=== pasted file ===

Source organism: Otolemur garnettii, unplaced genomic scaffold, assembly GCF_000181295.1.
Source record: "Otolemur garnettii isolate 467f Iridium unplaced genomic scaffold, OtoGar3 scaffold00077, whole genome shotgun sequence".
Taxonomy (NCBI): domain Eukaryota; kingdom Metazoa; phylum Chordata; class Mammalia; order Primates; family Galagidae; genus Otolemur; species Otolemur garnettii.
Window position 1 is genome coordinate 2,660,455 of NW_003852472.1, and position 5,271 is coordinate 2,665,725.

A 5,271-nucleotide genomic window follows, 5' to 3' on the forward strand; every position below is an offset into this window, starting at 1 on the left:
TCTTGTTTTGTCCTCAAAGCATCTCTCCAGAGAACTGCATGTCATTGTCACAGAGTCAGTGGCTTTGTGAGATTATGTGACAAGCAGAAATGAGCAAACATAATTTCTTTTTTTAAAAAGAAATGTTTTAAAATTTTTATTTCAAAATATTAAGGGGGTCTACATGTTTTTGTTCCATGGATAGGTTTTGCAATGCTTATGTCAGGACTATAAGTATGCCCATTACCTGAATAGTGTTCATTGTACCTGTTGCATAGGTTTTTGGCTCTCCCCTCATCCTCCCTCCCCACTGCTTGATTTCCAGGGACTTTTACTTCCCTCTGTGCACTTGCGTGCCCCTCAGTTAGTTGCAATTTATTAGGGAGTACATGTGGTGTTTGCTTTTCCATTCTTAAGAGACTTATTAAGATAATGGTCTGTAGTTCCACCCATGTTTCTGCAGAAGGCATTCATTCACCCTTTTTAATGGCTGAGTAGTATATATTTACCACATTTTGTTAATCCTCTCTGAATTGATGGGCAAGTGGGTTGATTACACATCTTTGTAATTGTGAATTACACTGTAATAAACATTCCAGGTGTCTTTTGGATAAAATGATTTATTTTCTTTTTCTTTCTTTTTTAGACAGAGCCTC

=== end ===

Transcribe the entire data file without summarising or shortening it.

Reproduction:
Source organism: Otolemur garnettii, unplaced genomic scaffold, assembly GCF_000181295.1.
Source record: "Otolemur garnettii isolate 467f Iridium unplaced genomic scaffold, OtoGar3 scaffold00077, whole genome shotgun sequence".
Taxonomy (NCBI): domain Eukaryota; kingdom Metazoa; phylum Chordata; class Mammalia; order Primates; family Galagidae; genus Otolemur; species Otolemur garnettii.
Window position 1 is genome coordinate 2,660,455 of NW_003852472.1, and position 5,271 is coordinate 2,665,725.

A 5,271-nucleotide genomic window follows, 5' to 3' on the forward strand; every position below is an offset into this window, starting at 1 on the left:
TCTTGTTTTGTCCTCAAAGCATCTCTCCAGAGAACTGCATGTCATTGTCACAGAGTCAGTGGCTTTGTGAGATTATGTGACAAGCAGAAATGAGCAAACATAATTTCTTTTTTTAAAAAGAAATGTTTTAAAATTTTTATTTCAAAATATTAAGGGGGTCTACATGTTTTTGTTCCATGGATAGGTTTTGCAATGCTTATGTCAGGACTATAAGTATGCCCATTACCTGAATAGTGTTCATTGTACCTGTTGCATAGGTTTTTGGCTCTCCCCTCATCCTCCCTCCCCACTGCTTGATTTCCAGGGACTTTTACTTCCCTCTGTGCACTTGCGTGCCCCTCAGTTAGTTGCAATTTATTAGGGAGTACATGTGGTGTTTGCTTTTCCATTCTTAAGAGACTTATTAAGATAATGGTCTGTAGTTCCACCCATGTTTCTGCAGAAGGCATTCATTCACCCTTTTTAATGGCTGAGTAGTATATATTTACCACATTTTGTTAATCCTCTCTGAATTGATGGGCAAGTGGGTTGATTACACATCTTTGTAATTGTGAATTACACTGTAATAAACATTCCAGGTGTCTTTTGGATAAAATGATTTATTTTCTTTTTCTTTCTTTTTTAGACAGAGCCTC